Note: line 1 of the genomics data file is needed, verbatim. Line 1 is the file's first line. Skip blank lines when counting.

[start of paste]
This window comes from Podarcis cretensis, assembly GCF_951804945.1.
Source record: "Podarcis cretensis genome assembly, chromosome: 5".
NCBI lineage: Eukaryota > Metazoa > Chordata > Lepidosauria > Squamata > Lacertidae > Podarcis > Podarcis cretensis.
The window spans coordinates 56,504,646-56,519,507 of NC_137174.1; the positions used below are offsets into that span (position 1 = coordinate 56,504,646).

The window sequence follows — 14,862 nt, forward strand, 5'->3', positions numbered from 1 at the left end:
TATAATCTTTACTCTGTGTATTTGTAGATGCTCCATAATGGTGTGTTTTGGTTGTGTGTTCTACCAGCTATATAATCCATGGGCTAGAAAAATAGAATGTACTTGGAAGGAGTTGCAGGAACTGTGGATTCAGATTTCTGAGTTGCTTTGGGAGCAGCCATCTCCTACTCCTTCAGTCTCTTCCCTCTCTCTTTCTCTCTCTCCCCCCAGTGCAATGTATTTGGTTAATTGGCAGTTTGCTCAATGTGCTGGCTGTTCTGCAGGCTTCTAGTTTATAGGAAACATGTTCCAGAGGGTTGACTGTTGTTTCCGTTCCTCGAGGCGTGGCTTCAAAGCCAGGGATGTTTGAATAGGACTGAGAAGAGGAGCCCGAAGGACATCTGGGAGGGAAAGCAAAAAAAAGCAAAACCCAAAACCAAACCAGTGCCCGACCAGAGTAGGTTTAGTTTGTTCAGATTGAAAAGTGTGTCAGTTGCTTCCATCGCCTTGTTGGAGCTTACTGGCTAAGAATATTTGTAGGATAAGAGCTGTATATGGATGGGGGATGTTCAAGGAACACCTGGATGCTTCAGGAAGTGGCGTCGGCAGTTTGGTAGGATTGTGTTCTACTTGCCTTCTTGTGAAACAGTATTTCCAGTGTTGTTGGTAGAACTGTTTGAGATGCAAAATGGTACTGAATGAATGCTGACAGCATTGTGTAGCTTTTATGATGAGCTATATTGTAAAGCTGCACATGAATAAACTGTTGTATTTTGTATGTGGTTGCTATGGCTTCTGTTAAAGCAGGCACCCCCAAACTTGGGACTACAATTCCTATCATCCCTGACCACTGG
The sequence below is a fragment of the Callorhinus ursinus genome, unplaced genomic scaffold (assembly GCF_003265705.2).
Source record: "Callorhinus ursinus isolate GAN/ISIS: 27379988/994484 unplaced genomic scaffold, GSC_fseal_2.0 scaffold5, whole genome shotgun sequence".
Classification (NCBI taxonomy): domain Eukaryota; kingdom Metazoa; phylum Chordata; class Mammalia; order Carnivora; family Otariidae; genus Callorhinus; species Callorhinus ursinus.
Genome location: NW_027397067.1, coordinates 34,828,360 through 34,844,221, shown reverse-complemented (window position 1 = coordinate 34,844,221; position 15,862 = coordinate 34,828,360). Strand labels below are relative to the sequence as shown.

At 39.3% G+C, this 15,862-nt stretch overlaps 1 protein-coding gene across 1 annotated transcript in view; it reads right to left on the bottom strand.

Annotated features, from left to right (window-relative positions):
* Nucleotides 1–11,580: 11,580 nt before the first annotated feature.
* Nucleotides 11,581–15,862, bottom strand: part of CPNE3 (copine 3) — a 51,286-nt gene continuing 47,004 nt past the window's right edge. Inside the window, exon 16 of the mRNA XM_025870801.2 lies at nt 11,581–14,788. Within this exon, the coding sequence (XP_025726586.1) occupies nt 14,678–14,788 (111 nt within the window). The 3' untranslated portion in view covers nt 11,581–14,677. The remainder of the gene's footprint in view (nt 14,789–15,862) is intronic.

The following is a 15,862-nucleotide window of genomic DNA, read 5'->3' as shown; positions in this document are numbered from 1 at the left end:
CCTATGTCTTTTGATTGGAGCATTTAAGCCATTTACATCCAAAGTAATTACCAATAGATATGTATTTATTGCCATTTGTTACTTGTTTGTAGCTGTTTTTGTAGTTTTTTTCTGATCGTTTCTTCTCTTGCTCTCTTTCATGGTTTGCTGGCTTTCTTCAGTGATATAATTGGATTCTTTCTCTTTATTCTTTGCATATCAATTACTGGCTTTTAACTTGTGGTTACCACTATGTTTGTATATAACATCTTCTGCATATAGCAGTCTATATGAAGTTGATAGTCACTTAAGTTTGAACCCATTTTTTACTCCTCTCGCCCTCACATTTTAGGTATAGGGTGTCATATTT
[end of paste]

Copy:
This window comes from Podarcis cretensis, assembly GCF_951804945.1.